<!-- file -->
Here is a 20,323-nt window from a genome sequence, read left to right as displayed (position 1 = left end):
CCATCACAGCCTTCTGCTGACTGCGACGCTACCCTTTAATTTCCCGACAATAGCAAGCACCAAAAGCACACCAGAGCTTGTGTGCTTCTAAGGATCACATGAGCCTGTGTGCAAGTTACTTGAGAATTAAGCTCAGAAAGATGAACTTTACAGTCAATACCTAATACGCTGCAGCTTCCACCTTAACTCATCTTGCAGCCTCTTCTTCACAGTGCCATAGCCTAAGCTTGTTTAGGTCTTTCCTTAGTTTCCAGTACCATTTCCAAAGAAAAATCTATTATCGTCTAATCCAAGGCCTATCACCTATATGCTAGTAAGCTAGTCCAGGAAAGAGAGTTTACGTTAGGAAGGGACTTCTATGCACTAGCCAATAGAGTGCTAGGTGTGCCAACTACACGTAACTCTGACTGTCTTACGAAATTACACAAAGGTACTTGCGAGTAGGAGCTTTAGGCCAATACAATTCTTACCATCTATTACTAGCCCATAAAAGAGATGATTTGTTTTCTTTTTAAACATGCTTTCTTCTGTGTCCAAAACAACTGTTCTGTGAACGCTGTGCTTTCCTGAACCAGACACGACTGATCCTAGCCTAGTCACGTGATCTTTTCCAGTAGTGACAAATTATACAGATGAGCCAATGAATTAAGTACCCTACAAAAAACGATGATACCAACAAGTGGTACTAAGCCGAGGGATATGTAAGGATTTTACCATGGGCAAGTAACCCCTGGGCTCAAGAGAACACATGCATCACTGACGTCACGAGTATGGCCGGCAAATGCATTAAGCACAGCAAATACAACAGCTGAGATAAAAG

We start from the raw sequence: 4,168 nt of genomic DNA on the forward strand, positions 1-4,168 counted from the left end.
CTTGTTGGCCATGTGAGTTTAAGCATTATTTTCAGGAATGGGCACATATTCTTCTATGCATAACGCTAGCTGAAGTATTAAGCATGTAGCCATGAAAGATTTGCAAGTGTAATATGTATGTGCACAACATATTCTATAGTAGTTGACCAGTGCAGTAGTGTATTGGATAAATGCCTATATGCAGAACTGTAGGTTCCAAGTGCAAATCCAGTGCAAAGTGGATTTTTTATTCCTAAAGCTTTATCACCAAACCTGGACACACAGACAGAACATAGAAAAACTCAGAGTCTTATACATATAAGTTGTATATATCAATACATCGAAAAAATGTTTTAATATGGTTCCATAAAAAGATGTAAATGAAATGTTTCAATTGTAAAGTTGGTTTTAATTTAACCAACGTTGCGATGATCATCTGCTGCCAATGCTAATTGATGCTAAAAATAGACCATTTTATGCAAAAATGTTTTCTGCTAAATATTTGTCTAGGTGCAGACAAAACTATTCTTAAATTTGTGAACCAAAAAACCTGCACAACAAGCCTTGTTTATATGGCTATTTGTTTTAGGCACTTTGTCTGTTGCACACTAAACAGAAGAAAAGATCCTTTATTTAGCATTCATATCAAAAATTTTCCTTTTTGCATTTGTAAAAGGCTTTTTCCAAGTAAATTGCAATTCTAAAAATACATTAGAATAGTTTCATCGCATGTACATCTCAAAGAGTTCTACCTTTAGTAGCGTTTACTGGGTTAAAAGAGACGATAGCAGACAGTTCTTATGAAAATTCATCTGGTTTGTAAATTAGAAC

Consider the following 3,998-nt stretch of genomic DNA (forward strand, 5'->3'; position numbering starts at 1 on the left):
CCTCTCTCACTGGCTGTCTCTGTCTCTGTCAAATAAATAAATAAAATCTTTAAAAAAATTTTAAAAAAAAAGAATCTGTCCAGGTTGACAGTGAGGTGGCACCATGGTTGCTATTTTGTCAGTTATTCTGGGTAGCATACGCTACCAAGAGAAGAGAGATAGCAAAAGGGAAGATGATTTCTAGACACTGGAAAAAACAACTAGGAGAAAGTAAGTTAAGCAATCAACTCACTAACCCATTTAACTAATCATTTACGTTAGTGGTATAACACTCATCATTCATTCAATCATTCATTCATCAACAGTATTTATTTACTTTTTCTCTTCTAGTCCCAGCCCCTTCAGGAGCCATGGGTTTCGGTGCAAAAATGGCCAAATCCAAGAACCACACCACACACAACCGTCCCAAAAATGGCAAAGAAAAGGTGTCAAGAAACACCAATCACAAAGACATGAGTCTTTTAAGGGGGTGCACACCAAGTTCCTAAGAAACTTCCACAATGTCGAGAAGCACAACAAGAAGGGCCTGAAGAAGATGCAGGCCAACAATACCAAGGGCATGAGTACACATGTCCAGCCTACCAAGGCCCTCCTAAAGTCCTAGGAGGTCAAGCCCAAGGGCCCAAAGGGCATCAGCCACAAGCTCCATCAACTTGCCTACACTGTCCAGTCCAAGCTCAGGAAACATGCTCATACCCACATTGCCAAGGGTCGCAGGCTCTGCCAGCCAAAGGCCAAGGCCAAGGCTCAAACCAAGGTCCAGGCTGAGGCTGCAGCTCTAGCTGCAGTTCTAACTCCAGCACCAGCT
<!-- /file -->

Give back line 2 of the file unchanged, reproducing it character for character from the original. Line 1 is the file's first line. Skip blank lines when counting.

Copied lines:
CCATCACAGCCTTCTGCTGACTGCGACGCTACCCTTTAATTTCCCGACAATAGCAAGCACCAAAAGCACACCAGAGCTTGTGTGCTTCTAAGGATCACATGAGCCTGTGTGCAAGTTACTTGAGAATTAAGCTCAGAAAGATGAACTTTACAGTCAATACCTAATACGCTGCAGCTTCCACCTTAACTCATCTTGCAGCCTCTTCTTCACAGTGCCATAGCCTAAGCTTGTTTAGGTCTTTCCTTAGTTTCCAGTACCATTTCCAAAGAAAAATCTATTATCGTCTAATCCAAGGCCTATCACCTATATGCTAGTAAGCTAGTCCAGGAAAGAGAGTTTACGTTAGGAAGGGACTTCTATGCACTAGCCAATAGAGTGCTAGGTGTGCCAACTACACGTAACTCTGACTGTCTTACGAAATTACACAAAGGTACTTGCGAGTAGGAGCTTTAGGCCAATACAATTCTTACCATCTATTACTAGCCCATAAAAGAGATGATTTGTTTTCTTTTTAAACATGCTTTCTTCTGTGTCCAAAACAACTGTTCTGTGAACGCTGTGCTTTCCTGAACCAGACACGACTGATCCTAGCCTAGTCACGTGATCTTTTCCAGTAGTGACAAATTATACAGATGAGCCAATGAATTAAGTACCCTACAAAAAACGATGATACCAACAAGTGGTACTAAGCCGAGGGATATGTAAGGATTTTACCATGGGCAAGTAACCCCTGGGCTCAAGAGAACACATGCATCACTGACGTCACGAGTATGGCCGGCAAATGCATTAAGCACAGCAAATACAACAGCTGAGATAAAAG